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Research Article Open Access
HIV is the virus that causes AIDS. Its infection occurs by binding to CD4+ receptor and chemokine receptor 5 (CCR5). Recent studies have shown that reasons for progression and non-progression are multi factorial and may involve genetic, virological and immunological factors that influence HIV disease progression in various ways. Chemokine receptors act as important co receptors mediating the entry of the human immunodeficiency virus type 1 (HIV-1) into susceptible cells. The Δ32 mutation at the CCR5 locus is a well-studied example of natural selection acting in humans. Homozygous carriers of the Δ32 mutation are resistant to HIV-1. The aim of the present study was to assess the frequency of CCR5-Δ32 (Chemokine receptor delta 32 allele) in HIV-1 untreated individuals who visited Gondar university teaching hospital. 3 ml blood samples of fifty HIV-1 untreated seropositive individual and equal numbers of age and sex match seronegative individual who are exposed and uninfected were collected using EDTA coated vacutenous tubes. DNA from 1 ml blood samples was isolated using phenol-chloroform method. Specially designed primers, both forward and reverse was used to amplify the alleles of CCR5 using PCR (Polymerase chain reaction). Desirable data regarding study subjects were collected by using specifically designed questioner. SPSS 16 and EPI-info version 3.2 were used to analyze the data. The frequency of the homozygous CCR5 mutant allele was zero in the study population and there was statistically no significance difference between the frequency of the heterozygous allele among cases and controls. There was no homozygous mutant allele both in cases and controls in the present study. This may be due to small sample size and thus another study on the same population with large sample size is warranted to further confirm the result.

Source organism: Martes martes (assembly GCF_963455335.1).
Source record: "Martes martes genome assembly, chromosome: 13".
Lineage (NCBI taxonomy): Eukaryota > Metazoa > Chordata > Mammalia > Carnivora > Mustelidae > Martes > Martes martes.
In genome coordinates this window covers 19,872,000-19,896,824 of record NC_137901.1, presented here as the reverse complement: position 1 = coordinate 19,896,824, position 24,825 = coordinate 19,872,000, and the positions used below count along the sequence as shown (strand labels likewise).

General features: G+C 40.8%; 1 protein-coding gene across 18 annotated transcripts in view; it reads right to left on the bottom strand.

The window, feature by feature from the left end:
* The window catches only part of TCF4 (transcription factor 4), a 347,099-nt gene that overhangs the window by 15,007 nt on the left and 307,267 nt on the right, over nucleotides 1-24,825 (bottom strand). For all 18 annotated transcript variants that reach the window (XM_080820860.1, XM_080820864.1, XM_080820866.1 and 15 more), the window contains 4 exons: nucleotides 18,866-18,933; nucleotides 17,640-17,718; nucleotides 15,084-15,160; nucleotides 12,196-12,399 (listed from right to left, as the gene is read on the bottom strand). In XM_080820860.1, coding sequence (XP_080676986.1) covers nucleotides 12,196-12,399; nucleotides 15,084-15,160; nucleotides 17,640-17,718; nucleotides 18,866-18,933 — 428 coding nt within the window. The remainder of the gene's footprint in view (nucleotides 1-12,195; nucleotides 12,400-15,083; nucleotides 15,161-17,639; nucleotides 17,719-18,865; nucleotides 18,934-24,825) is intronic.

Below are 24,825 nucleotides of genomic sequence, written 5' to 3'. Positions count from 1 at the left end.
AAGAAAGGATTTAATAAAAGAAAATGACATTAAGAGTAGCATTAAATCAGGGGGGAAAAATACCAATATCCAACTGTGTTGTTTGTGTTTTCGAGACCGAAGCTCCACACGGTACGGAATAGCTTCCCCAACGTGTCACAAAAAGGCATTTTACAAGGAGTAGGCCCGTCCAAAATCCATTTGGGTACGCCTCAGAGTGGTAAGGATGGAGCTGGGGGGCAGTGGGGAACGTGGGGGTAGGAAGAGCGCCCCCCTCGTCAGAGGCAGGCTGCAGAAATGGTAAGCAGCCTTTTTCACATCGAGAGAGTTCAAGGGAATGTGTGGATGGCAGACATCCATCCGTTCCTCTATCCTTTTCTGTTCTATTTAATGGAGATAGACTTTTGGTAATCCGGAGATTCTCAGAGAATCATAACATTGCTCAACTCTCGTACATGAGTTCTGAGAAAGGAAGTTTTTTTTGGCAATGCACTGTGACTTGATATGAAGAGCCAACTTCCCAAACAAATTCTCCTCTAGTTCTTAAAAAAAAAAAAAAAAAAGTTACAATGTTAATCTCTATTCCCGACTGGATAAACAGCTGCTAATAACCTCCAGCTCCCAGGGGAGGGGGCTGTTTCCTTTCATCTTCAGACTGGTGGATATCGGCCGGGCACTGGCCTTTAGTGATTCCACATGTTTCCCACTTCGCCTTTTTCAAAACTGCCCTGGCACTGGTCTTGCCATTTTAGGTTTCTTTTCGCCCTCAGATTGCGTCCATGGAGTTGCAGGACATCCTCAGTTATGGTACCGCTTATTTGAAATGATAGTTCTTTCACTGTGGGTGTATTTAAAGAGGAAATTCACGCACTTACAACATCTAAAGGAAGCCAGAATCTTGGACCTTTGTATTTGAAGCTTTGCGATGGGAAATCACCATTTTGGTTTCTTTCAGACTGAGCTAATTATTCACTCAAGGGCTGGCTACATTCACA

CCR5 Î32, CD4, CXCR4, Disease progression, HIV-1, CCR5 ?32, CD4, CXCR4, Disease progression, HIV-1